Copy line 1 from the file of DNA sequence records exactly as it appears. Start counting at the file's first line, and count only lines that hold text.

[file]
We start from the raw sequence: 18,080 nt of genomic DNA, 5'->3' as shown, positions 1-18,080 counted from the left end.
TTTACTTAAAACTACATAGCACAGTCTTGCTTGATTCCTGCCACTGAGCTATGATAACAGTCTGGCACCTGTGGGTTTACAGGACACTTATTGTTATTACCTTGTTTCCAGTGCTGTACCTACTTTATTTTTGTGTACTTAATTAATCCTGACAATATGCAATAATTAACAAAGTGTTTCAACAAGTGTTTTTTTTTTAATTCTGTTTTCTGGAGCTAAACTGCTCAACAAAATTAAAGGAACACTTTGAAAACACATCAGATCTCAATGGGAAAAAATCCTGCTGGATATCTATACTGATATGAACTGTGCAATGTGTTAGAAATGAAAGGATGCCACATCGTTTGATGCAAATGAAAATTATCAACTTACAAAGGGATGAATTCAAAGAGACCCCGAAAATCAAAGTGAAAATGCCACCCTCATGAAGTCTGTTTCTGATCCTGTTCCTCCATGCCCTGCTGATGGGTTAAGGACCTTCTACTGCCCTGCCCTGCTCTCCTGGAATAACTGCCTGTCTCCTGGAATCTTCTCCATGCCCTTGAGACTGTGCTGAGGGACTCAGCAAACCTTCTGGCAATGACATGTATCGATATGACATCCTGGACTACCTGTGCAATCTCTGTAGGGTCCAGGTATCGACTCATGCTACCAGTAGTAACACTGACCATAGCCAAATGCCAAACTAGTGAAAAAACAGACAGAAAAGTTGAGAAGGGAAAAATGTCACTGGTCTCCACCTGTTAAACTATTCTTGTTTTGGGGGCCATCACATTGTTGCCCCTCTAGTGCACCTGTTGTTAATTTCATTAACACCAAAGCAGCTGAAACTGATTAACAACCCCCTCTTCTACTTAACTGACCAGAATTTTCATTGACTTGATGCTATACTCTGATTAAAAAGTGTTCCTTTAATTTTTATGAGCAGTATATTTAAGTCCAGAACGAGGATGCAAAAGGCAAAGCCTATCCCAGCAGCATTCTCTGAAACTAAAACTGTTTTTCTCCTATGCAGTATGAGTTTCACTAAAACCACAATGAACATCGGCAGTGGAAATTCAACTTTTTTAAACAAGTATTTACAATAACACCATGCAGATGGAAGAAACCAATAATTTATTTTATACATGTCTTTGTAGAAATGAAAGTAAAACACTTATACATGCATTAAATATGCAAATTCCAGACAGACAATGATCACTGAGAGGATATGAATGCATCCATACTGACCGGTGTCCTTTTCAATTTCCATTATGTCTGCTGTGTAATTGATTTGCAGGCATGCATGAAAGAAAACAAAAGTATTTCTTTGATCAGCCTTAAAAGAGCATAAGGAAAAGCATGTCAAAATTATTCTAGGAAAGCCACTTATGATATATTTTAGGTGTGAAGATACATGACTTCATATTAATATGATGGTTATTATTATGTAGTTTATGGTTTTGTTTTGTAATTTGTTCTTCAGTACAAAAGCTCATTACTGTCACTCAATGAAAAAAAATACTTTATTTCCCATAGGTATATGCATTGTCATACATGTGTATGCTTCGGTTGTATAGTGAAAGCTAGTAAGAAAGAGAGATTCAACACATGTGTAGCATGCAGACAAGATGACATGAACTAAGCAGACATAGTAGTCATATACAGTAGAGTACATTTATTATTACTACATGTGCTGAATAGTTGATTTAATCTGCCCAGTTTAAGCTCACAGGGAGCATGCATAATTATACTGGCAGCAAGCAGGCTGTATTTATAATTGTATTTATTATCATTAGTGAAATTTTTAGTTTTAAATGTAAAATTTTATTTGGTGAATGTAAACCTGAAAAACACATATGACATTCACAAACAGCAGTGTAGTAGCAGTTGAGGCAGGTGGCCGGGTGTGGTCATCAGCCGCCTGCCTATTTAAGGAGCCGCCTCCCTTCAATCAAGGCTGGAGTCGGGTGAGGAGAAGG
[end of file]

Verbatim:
We start from the raw sequence: 18,080 nt of genomic DNA, 5'->3' as shown, positions 1-18,080 counted from the left end.